Harvest and Sharing


Pickling Cucumber Beside Angel Wing Begonia

It rained yesterday and broke the stretch of unbearable heat.

Very Small Cucumber Started Where Flower is Brown

Heat makes me sick and I find it very hard to function during stretches of very high, unbearable heat. It’s very hard on the garden and the plants looked as frazzled as I felt. Darnell goes out right at dusk and even sometimes after dark to water the garden and our flower beds. I’m amazed at how quickly the grass looks fried when the heat doesn’t let up. After the rain the cucumber in the picture above perked right up. At the bottom of the picture at the right, see the very small cucumber where the browned blossom has died. There will be a cucumber where each flower is. Yea!! Can’t wait.

Heard from my friend and blueberries are ready. Fruits had a rough time this year because of the 80 degree weather in March and then some freezes later than usual. She got 5 pounds for between 11-12 dollars. We will go get blueberries soon because I’m not sure how much damage was done to the crop.

We have a garden at our church. Pretty good size one. Thursday the pastor and his wife came and brought me turnips with the greens, chives, peas and raspberries and blackberries. I live the farthest from the church, I think and I can’t always make it to the services. I appreciated so much that they brought things from the garden out for us to use. They know I will put it all to use and it won’t be wasted. We are trying to have 0% waste. I even take the parts of veggies that I don’t chop up and cook it to make vegetable broth for soup and other uses.

Here is how I fixed the turnip greens. I cooked 4 pieces of bacon till crisp. Set them aside to drain. Put the twice washed and chopped greens (8 cups)in the pan and just started frying them for a few minutes turning every once in a while. Add 1 cup water, salt (1 tsp), balsamic vinegar to taste, and a tsp honey then stir it and put the lid on and let it simmer on low till stems are tender. Crumble the crisp bacon and mix it into the greens. They have a bitter taste which is because of the calcium content. Vitamin content is similar to Kale so it’s very healthy. My husband didn’t like the stems and you can trim the leaves and leave off the stems. On Wednesday, Darnell made the best bean soup so I took the left over turnip greens and the last serving of the bean soup which was pretty thick and put one on either side of my bowl / plate. I ended up kind of mixing it up and eating it together. It was so tasty. I remembered then eating it that way when I was growing up with some good cornbread. That is an awesome way to eat greens like turnip or kale greens.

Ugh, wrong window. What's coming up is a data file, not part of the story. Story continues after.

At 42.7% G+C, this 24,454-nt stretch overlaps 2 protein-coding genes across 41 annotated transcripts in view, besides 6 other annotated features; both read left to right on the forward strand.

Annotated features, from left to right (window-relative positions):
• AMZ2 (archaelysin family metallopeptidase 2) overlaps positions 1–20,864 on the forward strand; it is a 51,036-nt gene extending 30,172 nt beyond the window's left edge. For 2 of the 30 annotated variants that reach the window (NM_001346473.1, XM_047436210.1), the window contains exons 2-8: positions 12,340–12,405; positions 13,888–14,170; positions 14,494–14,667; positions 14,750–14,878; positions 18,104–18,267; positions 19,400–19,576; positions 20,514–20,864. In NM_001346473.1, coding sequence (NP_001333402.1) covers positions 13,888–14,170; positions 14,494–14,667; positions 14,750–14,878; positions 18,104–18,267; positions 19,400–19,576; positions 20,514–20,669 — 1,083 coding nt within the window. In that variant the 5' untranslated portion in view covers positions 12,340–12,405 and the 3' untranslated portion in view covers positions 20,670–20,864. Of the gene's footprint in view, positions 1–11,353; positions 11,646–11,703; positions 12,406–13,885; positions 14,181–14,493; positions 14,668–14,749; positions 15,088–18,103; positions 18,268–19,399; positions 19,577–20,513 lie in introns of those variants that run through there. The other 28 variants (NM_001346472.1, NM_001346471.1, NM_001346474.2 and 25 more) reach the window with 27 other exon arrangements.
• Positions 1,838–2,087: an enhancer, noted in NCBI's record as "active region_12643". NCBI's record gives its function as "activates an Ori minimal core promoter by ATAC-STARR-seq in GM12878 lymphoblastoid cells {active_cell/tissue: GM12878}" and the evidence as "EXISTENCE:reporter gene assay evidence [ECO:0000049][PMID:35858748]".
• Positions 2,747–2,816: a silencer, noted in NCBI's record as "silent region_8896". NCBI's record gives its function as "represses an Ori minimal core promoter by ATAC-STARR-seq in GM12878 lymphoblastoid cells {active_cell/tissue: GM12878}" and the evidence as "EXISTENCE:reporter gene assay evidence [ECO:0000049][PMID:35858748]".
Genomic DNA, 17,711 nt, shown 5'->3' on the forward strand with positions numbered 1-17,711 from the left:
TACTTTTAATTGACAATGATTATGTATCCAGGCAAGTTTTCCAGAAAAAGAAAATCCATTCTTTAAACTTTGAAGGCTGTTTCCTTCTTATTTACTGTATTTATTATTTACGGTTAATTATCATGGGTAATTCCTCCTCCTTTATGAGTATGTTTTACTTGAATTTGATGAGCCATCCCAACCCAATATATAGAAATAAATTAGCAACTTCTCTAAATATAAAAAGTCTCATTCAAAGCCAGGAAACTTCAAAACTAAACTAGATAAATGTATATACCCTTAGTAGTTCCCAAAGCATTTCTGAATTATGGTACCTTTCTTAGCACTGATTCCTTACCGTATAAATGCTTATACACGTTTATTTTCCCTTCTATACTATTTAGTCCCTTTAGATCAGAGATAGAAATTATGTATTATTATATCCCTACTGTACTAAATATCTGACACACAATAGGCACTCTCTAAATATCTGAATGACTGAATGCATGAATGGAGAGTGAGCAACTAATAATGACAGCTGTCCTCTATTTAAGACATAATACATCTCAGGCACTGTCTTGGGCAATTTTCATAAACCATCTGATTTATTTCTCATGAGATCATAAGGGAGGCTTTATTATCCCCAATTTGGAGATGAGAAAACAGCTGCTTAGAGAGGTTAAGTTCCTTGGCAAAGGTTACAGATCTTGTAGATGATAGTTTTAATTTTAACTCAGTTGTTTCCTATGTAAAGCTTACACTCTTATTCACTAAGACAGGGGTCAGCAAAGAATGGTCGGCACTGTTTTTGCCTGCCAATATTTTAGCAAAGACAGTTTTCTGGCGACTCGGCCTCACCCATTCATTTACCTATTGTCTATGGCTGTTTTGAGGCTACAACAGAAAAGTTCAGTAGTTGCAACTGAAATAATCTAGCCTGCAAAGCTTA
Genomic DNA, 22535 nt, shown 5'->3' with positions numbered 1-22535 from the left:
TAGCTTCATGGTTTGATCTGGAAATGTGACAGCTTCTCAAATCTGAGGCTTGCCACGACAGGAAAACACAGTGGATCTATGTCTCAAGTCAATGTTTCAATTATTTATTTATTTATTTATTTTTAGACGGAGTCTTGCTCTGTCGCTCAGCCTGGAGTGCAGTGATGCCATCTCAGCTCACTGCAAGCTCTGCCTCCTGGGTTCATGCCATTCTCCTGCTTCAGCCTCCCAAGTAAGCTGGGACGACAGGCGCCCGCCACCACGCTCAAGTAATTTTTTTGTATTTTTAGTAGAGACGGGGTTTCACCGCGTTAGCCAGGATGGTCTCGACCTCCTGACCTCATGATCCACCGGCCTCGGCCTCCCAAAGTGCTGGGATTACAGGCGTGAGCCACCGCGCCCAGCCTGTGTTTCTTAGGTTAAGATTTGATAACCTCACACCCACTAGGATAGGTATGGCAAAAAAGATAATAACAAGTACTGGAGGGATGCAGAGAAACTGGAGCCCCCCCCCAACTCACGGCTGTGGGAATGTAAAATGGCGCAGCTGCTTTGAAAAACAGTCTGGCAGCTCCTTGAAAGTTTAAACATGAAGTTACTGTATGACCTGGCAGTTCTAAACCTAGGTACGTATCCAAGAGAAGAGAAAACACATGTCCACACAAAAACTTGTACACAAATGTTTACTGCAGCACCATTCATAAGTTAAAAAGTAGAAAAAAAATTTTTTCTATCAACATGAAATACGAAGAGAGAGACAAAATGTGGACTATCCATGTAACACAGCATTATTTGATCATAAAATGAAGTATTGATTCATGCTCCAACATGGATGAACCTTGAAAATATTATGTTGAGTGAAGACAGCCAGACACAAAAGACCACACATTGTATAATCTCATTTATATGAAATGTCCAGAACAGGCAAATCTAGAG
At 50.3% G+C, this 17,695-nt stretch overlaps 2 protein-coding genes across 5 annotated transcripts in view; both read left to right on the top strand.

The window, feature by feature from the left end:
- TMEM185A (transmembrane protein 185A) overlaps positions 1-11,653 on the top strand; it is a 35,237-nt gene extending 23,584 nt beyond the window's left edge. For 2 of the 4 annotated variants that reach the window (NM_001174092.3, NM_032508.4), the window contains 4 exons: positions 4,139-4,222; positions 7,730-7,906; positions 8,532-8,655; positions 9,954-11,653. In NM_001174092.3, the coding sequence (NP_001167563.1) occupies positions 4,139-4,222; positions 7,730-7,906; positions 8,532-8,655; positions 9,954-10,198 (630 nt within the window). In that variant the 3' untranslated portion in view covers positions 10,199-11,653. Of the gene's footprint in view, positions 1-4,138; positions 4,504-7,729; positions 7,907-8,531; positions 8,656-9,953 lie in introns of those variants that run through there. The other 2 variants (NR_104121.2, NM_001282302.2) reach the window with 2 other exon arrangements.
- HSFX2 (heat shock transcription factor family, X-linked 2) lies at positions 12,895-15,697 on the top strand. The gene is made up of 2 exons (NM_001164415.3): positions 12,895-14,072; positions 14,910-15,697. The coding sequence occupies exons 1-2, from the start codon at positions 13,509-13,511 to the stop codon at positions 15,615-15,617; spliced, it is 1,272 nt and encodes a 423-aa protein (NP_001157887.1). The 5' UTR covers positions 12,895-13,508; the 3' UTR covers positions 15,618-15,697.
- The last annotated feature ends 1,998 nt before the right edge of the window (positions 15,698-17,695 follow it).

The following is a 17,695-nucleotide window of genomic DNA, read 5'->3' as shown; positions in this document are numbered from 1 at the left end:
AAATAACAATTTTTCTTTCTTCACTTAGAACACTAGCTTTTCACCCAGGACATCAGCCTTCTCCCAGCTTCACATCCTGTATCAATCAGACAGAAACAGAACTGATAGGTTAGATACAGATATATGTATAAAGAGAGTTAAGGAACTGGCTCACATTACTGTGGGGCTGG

I can’t do peas the way I always heard you should do them.
On the side of the pea that is rounded outward, I cut the tip.

Cut a slim cut right down the side so that when you are done the pod is open and you can see the peas.

It is easy to open then and you break them from the pod into the bowl.

I got the peas out of the pods so we can have them with lunch tomorrow. I will put them in a steamer insert for my sauce pan. Only put enough water so that it doesn’t come through and touch the peas and it said to cook them covered for 2-3 minutes, but it took more like 5-6 minutes. It’s very quick. Salt if you want to and possibly melt a pat of butter in them. They will taste so fresh and good.

We washed and froze the berries.  The turnips I can wait a bit before cooking them. We had omelets with chives and cheese this morning. I just love having fresh vegetables. You know exactly whats in them especially if no pesticides are used.

I hope you are all enjoying fresh produce. It takes a little effort but the benefits are huge.

What are you growing in your gardens or picking up at the farmer’s market? Do any of you have different things you do with turnips or greens? Are you growing anything different in your garden? I would love to hear about it. We all learn something everyday if we share with one another.

Have a wonderful day!    See you next time,   Jan

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Journey Along the Garden Path

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